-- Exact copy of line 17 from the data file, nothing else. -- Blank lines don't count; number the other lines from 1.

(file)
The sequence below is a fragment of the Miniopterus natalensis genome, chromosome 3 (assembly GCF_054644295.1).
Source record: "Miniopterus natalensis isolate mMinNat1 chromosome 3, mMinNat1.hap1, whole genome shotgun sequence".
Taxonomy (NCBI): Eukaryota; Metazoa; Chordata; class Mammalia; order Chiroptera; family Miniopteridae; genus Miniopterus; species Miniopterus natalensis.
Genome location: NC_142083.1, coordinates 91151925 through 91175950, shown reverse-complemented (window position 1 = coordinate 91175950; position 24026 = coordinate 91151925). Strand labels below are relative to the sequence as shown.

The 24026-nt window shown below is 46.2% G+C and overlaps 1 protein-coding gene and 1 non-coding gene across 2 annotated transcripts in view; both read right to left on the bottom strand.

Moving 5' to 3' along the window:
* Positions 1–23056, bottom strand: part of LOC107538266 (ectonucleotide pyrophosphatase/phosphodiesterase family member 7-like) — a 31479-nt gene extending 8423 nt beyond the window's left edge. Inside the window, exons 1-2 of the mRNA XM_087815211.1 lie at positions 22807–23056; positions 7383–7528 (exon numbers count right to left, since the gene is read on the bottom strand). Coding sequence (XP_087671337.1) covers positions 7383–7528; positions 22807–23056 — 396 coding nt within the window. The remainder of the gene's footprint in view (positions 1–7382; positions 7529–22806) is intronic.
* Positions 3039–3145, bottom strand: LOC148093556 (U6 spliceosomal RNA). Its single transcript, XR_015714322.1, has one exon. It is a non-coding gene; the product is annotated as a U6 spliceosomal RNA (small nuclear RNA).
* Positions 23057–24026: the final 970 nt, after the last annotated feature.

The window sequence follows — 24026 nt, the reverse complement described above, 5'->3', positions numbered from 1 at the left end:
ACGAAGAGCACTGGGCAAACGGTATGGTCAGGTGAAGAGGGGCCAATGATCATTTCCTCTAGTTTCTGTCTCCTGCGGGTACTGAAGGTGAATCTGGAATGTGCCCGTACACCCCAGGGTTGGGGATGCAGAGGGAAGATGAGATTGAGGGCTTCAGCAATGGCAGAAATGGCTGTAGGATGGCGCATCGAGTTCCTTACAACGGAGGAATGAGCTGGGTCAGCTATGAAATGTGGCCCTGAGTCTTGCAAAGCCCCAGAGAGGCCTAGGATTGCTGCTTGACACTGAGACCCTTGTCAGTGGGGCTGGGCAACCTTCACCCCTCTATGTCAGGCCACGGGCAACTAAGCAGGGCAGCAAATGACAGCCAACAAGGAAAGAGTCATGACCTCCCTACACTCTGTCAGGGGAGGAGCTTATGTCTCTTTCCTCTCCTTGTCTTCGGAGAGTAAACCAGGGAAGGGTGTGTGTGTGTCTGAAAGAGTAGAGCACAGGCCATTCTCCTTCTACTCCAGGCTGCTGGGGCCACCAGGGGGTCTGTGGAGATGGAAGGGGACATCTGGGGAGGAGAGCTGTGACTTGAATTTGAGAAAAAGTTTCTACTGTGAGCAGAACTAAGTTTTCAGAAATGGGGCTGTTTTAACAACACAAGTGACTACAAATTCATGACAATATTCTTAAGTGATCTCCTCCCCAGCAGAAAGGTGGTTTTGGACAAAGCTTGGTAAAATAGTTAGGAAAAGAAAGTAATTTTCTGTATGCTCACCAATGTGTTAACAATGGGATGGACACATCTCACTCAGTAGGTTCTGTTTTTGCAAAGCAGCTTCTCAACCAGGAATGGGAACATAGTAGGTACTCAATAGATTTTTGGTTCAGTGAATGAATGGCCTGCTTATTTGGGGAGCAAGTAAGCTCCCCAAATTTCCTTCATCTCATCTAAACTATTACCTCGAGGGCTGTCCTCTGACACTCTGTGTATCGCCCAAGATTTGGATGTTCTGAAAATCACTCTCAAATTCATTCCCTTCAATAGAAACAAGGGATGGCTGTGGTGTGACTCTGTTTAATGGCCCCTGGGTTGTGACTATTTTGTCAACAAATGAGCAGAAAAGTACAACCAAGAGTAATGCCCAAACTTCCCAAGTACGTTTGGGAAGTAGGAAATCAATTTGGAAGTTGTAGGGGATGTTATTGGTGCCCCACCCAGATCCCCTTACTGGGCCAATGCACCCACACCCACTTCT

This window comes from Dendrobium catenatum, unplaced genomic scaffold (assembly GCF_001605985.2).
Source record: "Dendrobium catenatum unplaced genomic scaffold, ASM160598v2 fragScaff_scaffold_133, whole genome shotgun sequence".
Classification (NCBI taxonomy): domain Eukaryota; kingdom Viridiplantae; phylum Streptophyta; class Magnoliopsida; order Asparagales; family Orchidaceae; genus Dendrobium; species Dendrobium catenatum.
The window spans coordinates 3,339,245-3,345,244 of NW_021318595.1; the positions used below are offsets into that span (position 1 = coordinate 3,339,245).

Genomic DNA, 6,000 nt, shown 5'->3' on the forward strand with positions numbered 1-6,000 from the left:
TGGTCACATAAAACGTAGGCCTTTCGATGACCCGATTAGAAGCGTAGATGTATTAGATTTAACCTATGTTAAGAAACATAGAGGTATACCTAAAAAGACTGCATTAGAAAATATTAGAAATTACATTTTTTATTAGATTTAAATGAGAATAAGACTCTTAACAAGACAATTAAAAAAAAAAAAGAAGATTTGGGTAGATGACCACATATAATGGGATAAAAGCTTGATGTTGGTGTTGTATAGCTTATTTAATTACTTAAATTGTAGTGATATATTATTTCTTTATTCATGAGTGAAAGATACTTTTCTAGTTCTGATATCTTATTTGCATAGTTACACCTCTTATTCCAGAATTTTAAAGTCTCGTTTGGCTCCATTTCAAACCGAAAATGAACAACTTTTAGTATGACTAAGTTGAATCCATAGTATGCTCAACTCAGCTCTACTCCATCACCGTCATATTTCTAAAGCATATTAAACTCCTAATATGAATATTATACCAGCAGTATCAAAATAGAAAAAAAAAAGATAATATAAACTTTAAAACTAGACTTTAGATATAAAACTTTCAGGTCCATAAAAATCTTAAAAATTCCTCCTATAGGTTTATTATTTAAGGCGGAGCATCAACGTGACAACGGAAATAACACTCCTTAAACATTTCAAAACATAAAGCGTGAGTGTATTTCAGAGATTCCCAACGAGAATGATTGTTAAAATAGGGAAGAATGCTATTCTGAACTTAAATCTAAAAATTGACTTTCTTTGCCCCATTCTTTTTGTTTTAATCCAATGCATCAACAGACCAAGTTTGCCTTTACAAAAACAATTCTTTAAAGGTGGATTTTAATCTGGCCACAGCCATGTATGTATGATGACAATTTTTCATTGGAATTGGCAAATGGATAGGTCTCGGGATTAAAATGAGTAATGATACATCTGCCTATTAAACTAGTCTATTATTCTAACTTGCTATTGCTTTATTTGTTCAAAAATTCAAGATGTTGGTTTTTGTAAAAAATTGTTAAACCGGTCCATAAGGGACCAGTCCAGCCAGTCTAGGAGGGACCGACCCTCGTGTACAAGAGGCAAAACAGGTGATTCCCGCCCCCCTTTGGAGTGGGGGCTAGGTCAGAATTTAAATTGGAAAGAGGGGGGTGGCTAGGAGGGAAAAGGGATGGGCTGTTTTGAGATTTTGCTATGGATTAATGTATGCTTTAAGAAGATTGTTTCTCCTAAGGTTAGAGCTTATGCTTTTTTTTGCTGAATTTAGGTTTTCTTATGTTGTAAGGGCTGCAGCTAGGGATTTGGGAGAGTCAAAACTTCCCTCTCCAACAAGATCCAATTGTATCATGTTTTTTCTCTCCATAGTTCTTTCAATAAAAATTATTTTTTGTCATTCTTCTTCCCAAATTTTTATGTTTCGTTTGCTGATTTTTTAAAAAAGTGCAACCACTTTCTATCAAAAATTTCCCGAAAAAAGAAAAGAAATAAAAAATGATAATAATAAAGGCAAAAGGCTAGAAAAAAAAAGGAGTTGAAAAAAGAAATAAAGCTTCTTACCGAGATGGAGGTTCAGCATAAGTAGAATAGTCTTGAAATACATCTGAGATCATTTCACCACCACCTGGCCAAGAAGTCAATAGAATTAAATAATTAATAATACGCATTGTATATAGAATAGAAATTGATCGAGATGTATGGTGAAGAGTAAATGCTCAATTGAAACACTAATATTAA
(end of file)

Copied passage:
TGGTCACATAAAACGTAGGCCTTTCGATGACCCGATTAGAAGCGTAGATGTATTAGATTTAACCTATGTTAAGAAACATAGAGGTATACCTAAAAAGACTGCATTAGAAAATATTAGAAATTACATTTTTTATTAGATTTAAATGAGAATAAGACTCTTAACAAGACAATTAAAAAAAAAAAAGAAGATTTGGGTAGATGACCACATATAATGGGATAAAAGCTTGATGTTGGTGTTGTATAGCTTATTTAATTACTTAAATTGTAGTGATATATTATTTCTTTATTCATGAGTGAAAGATACTTTTCTAGTTCTGATATCTTATTTGCATAGTTACACCTCTTATTCCAGAATTTTAAAGTCTCGTTTGGCTCCATTTCAAACCGAAAATGAACAACTTTTAGTATGACTAAGTTGAATCCATAGTATGCTCAACTCAGCTCTACTCCATCACCGTCATATTTCTAAAGCATATTAAACTCCTAATATGAATATTATACCAGCAGTATCAAAATAGAAAAAAAAAAGATAATATAAACTTTAAAACTAGACTTTAGATATAAAACTTTCAGGTCCATAAAAATCTTAAAAATTCCTCCTATAGGTTTATTATTTAAGGCGGAGCATCAACGTGACAACGGAAATAACACTCCTTAAACATTTCAAAACATAAAGCGTGAGTGTATTTCAGAGATTCCCAACGAGAATGATTGTTAAAATAGGGAAGAATGCTATTCTGAACTTAAATCTAAAAATTGACTTTCTTTGCCCCATTCTTTTTGTTTTAATCCAATGCATCAACAGACCAAGTTTGCCTTTACAAAAACAATTCTTTAAAGGTGGATTTTAATCTGGCCACAGCCATGTATGTATGATGACAATTTTTCATTGGAATTGGCAAATGGATAGGTCTCGGGATTAAAATGAGTAATGATACATCTGCCTATTAAACTAGTCTATTATTCTAACTTGCTATTGCTTTATTTGTTCAAAAATTCAAGATGTTGGTTTTTGTAAAAAATTGTTAAACCGGTCCATAAGGGACCAGTCCAGCCAGTCTAGGAGGGACCGACCCTCGTGTACAAGAGGCAAAACAGGTGATTCCCGCCCCCCTTTGGAGTGGGGGCTAGGTCAGAATTTAAATTGGAAAGAGGGGGGTGGCTAGGAGGGAAAAGGGATGGGCTGTTTTGAGATTTTGCTATGGATTAATGTATGCTTTAAGAAGATTGTTTCTCCTAAGGTTAGAGCTTATGCTTTTTTTTGCTGAATTTAGGTTTTCTTATGTTGTAAGGGCTGCAGCTAGGGATTTGGGAGAGTCAAAACTTCCCTCTCCAACAAGATCCAATTGTATCATGTTTTTTCTCTCCATAGTTCTTTCAATAAAAATTATTTTTTGTCATTCTTCTTCCCAAATTTTTATGTTTCGTTTGCTGATTTTTTAAAAAAGTGCAACCACTTTCTATCAAAAATTTCCCGAAAAAAGAAAAGAAATAAAAAATGATAATAATAAAGGCAAAAGGCTAGAAAAAAAAAGGAGTTGAAAAAAGAAATAAAGCTTCTTACCGAGATGGAGGTTCAGCATAAGTAGAATAGTCTTGAAATACATCTGAGATCATTTCACCACCACCTGGCCAAGAAGTCAATAGAATTAAATAATTAATAATACGCATTGTATATAGAATAGAAATTGATCGAGATGTATGGTGAAGAGTAAATGCTCAATTGAAACACTAATATTAA